The pedagogical methods of Lev Davidovich were very different from the traditional ones, which eventually forced the rector of the university to take a number of actions to “reason” the teacher. Inviting Landau to his office, he expressed doubt that students of physics need to know who the author of "Eugene Onegin" is and what sins belong to "mortals." It was precisely this kind of questions that students often heard from a young professor during exams. Of course, the correct answers did not affect academic performance, but the rector's bewilderment must be recognized as legitimate. In conclusion, he informed Landau that "pedagogical science does not allow anything like this." “I have never heard more stupidity in my life,” Lev Davidovich answered ingenuously and was immediately fired. And although the rector could not expel the professor without the permission of the People's Commissar of Education, the victim did not waste time and effort on restoring justice and left for the capital of Russia. Three weeks after his departure, Landau told Kharkov students and colleagues that he would work for Kapitsa at the Institute of Physical Problems, writing in conclusion: "... And you, you have already reached the third and a half level and can work on your own."
Life at the Kapitsa Institute in those years was in full swing. The best specialists worked in this place, whom Pyotr Leonidovich looked for throughout the country. Lev Davidovich headed his theoretical department. In 1937-1938, thanks to experimental research by Kapitsa, the superfluidity of helium was discovered. Cooling helium to temperatures close to absolute zero, physicists observed its flow through ultrathin slots. Attempts to explain the phenomenon of superfluidity failed until Landau got down to business. The theory of superfluidity, for which he later received the Nobel Prize, was formed with a year's break. In April 1938, Lev Davidovich was arrested on trumped-up charges. At the Lubyanka, according to the physicist, "they tried to sew on him the authorship of some stupid leaflet, and this despite my disgust for any scribbling." Kapitsa was also outraged to the core. In the pre-war years, he enjoyed considerable influence in the government and used it to help his best theoretician. On the day of the arrest of the scientist, Kapitsa sent a letter to Iosif Vissarionovich, in which he said: “Comrade Stalin, today the researcher L.D. was arrested. Landau. Despite his age, he is the most prominent theoretical physicist in our country ... There is no doubt that his loss as a scientist for the Soviet and world sciences will not pass unnoticed and will be very strongly felt. In view of Landau's exceptional talent, I ask you to pay close attention to his case. It also seems to me that it is necessary to take into account his character, which, to put it simply, is bad. He is a bully and a bully, loves to look for mistakes in others and, when he finds them, begins to tease disrespectfully. By doing this, he made many enemies for himself ... However, with all the shortcomings, I do not believe that Landau is capable of something dishonest.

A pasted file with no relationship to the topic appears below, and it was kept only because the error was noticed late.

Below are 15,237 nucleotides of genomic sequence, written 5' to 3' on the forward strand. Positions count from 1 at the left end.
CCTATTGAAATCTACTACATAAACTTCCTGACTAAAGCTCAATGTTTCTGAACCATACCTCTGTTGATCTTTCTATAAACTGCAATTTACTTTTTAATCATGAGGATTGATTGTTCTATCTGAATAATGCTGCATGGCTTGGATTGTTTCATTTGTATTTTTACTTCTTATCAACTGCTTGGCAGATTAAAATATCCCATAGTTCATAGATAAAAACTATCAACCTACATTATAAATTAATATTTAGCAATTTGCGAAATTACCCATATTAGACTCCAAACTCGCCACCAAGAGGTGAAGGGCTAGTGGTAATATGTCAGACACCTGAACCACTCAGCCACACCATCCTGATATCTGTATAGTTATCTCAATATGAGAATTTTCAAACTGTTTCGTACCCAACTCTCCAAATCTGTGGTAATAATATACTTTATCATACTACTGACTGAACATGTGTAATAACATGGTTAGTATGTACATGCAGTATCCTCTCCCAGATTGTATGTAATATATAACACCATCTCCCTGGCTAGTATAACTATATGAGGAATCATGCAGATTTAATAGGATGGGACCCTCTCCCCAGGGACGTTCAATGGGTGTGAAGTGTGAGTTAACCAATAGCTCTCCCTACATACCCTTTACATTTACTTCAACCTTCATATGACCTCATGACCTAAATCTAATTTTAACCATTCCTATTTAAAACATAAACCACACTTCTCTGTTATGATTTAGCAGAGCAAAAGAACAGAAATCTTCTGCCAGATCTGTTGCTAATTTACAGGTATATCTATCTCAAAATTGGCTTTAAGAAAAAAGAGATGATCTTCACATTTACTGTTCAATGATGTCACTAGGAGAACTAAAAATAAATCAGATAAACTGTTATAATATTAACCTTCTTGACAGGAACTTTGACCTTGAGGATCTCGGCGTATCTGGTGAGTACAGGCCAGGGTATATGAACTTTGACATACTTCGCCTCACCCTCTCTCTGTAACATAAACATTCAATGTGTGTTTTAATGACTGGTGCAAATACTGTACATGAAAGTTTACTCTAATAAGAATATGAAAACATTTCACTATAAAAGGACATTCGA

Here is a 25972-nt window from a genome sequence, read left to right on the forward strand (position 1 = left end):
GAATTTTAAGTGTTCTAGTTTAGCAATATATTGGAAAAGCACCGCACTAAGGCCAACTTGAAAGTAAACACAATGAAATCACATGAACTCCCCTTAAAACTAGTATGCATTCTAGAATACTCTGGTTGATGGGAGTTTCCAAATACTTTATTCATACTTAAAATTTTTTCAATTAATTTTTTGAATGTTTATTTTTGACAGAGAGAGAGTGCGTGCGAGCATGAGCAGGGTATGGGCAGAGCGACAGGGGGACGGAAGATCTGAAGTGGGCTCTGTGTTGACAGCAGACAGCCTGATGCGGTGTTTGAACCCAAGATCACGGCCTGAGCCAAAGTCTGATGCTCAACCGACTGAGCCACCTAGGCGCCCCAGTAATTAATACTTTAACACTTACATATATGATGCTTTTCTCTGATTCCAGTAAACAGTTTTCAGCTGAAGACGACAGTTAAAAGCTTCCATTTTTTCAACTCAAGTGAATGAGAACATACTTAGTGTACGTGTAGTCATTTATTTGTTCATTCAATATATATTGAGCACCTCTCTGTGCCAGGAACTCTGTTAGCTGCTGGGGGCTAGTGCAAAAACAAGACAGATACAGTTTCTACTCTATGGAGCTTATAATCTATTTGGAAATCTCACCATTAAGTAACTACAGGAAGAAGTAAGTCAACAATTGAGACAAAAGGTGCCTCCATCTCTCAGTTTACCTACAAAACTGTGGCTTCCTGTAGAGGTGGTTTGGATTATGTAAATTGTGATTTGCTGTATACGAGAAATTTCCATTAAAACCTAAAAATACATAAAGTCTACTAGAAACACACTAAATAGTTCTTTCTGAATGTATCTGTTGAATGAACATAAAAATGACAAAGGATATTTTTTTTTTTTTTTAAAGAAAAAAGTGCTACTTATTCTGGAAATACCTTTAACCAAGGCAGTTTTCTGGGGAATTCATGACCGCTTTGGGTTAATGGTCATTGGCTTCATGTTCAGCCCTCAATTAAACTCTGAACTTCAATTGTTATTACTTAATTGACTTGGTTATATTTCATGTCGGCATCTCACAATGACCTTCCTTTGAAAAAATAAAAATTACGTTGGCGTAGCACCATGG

By the way, the relationship between the two scientists - Kapitza and Landau - was never friendly or close, but the "centaur", as the institute staff called their director, did everything possible to get the outstanding theorist back to work. Not counting only on his own authority, he drew the attention of Niels Bohr to the fate of the physicist. The Danish scientist immediately responded, and also wrote a letter to Stalin, in which, among other things, he said: “... I heard rumors about the arrest of Professor Landau. I am convinced that this is a regrettable misunderstanding, since I cannot imagine that Professor Landau, who has won the recognition of the scientific world for his significant contribution to atomic physics and who has devoted himself entirely to research work, could do something justifying the arrest ... ". In April 1939, the efforts of Pyotr Leonidovich were crowned with success - "under the guarantee of Kapitsa" Landau was released from prison.
Kapitsa was well aware that the rather modest position of the head of the theoretical department did not correspond well to the possibilities and scale of Landau's talent. Not once did he offer his collaborator assistance in creating a separate institute for theoretical physics, where Lev Davidovich could take the place of director. However, Landau categorically rejected such proposals: “I am absolutely unfit for administrative work. Now there are excellent conditions for work in Physical Problems, and of my own free will I will not leave here anywhere. ” However, the "excellent" conditions did not last long - in June 1941 the war began, and the Kapitsa Institute was evacuated to Kazan. During these years, Lev Davidovich, like many other scientists, refocused on solving defense problems, in particular, he dealt with problems related to the detonation of explosives. In 1943, the State Defense Committee decided to resume work on the uranium issue. Igor Kurchatov was appointed scientific director of the work, who turned to the government with a justification for the need for a theoretical study of the mechanism of a nuclear explosion and a proposal to entrust this problem to "Professor Landau, a well-known theoretical physicist, a fine expert on such issues." As a result, Lev Davidovich headed the work of the settlement department, which worked within the framework of the Atomic Project.